Rev Ike: Preacher who worshipped wealth

In many American evangelical churches, prosperity is seen as a sign of God’s blessing, and the display of material wealth by church leaders a reflection of that blessing; the pure essence of what Max Weber defined as “the Protestant ethic and spirit of capitalism”. Few evangelists appealed more directly for that blessing, or flaunted worldly success more flamboyantly, than the Reverend Ike, who has died aged 74. And none encouraged their congregations more enthusiastically to do the same, to “close your eyes and see green!”

Proselytising combined with a relentless appeal for funds has always been a staple of evangelicism, but Rev Ike’s message of fiscal empowerment was unique. If St Paul believed that money was the root of all evil, then Ike rewrote Paul, telling his followers that evil grew from lack of money, and that they, with his guidance, could use faith to get rich.

His preaching was equally distinctive, blending the traditional gospel style of black churches, with their emphasis on preparing for the next life, with a practical exhortation far closer to mainstream white churches, in particular the “Power of Positive Thinking” preached by Norman Vincent Peale. With the stage presence of a James Brown, and brilliant comic timing, his blend worked phenomenally well; at his peak, in the early 1970s, Ike’s success was arguably second only to Billy Graham’s in America.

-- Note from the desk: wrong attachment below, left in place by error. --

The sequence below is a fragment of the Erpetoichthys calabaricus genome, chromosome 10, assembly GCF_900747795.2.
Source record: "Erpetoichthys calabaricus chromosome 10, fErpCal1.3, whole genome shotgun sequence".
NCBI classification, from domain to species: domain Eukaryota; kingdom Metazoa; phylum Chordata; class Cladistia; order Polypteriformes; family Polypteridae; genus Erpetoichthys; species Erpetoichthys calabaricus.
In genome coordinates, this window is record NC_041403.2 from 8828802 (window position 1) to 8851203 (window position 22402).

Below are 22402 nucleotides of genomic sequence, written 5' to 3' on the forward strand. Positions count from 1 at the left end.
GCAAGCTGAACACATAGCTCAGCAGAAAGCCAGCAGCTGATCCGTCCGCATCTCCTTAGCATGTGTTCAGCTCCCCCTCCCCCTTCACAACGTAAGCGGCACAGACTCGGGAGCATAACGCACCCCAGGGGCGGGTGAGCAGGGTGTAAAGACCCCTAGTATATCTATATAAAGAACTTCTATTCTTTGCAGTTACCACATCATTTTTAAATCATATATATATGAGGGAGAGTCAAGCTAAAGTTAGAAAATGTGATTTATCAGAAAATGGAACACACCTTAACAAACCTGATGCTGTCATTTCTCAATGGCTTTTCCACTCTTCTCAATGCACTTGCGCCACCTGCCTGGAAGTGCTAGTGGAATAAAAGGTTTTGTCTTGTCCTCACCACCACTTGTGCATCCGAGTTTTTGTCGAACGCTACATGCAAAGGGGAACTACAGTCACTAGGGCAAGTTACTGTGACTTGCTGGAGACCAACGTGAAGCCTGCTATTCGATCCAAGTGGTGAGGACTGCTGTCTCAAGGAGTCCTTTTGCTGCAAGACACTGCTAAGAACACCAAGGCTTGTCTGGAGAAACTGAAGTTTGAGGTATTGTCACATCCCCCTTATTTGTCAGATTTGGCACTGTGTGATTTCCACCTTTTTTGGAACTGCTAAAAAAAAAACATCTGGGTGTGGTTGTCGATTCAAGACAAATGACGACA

By then he was preaching to a congregation of some 5,000 at his “Palace Cathedral”, formerly the showcase Loews Cinema on 175th street in New York’s Washington Heights, and reaching some 2.5 million others weekly on syndicated television and a network of 1,770 radio stations. His Christ Community United Church offered Ike’s “Science of Living: Prosperity Now!” through “positive self-image psychology” and “Thinkonomics”. He preached making your mind a “money magnet”, stressing that “everything you feel you’re not worthy of, you can’t have”.

His sartorial sense reflected the “Superfly” excess of the era, complemented by gaudy rings and glittering jewellery; he was living proof that his theology brought results. In another tradition of American evangelicals, he was often accused of fraud, yet though investigated repeatedly, he was never even prosecuted.

Frederick Joseph Eikerenkoetter II was born on 1 June 1935 in Ridgeland, South Carolina, where his father, of Dutch-Indonesian extraction, was a Baptist preacher, and his mother, a black American, taught at school. By the time he was 14 he was preaching in his father’s church, but after being captivated by a Pentecostal revival, he became the primary preacher for the local Pentecostals, meeting on Sundays in a juke joint.

In 1956 he graduated as valedictorian of his class at the Pentecostal American Bible College in Chicago, and served two years as a US Air Force chaplain, but in 1959 he was excommunicated, possibly for referring to “Lord Buddha” in his thesis. He set up his own church in Ridgeland, still preaching standard Pentecostal doctrine, and in 1962 married Eula May Dent. He moved to Boston in 1964, where he began faithhealing at his “Miracle Temple”. “It’s a wonder I didn’t kill anybody,” he said later in a remarkably frank interview with Clayton Riley.

In 1966 he bought a derelict theatre in Harlem, where he was billed as “Rev Ike”, and began preaching the message that “God wants you to be rich, now!”